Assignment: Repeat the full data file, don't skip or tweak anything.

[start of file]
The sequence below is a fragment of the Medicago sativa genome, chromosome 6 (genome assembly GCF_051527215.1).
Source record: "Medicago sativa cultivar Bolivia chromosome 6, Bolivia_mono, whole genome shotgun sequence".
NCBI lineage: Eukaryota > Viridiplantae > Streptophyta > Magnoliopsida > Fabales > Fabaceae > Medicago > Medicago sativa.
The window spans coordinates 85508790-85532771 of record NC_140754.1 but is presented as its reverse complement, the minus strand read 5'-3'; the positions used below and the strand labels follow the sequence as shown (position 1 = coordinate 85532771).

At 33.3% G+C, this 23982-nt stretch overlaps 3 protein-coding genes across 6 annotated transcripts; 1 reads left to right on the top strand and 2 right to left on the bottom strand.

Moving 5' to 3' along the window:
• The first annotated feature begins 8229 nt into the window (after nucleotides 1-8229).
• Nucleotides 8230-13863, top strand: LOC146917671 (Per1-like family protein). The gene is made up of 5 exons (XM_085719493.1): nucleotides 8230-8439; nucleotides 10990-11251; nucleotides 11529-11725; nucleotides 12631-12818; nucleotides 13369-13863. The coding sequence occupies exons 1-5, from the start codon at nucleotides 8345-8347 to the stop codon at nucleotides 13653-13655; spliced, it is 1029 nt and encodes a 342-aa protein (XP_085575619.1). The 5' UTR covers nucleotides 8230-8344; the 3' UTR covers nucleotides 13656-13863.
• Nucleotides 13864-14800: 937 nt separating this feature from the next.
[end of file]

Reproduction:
The sequence below is a fragment of the Medicago sativa genome, chromosome 6 (genome assembly GCF_051527215.1).
Source record: "Medicago sativa cultivar Bolivia chromosome 6, Bolivia_mono, whole genome shotgun sequence".
NCBI lineage: Eukaryota > Viridiplantae > Streptophyta > Magnoliopsida > Fabales > Fabaceae > Medicago > Medicago sativa.
The window spans coordinates 85508790-85532771 of record NC_140754.1 but is presented as its reverse complement, the minus strand read 5'-3'; the positions used below and the strand labels follow the sequence as shown (position 1 = coordinate 85532771).

At 33.3% G+C, this 23982-nt stretch overlaps 3 protein-coding genes across 6 annotated transcripts; 1 reads left to right on the top strand and 2 right to left on the bottom strand.

Moving 5' to 3' along the window:
• The first annotated feature begins 8229 nt into the window (after nucleotides 1-8229).
• Nucleotides 8230-13863, top strand: LOC146917671 (Per1-like family protein). The gene is made up of 5 exons (XM_085719493.1): nucleotides 8230-8439; nucleotides 10990-11251; nucleotides 11529-11725; nucleotides 12631-12818; nucleotides 13369-13863. The coding sequence occupies exons 1-5, from the start codon at nucleotides 8345-8347 to the stop codon at nucleotides 13653-13655; spliced, it is 1029 nt and encodes a 342-aa protein (XP_085575619.1). The 5' UTR covers nucleotides 8230-8344; the 3' UTR covers nucleotides 13656-13863.
• Nucleotides 13864-14800: 937 nt separating this feature from the next.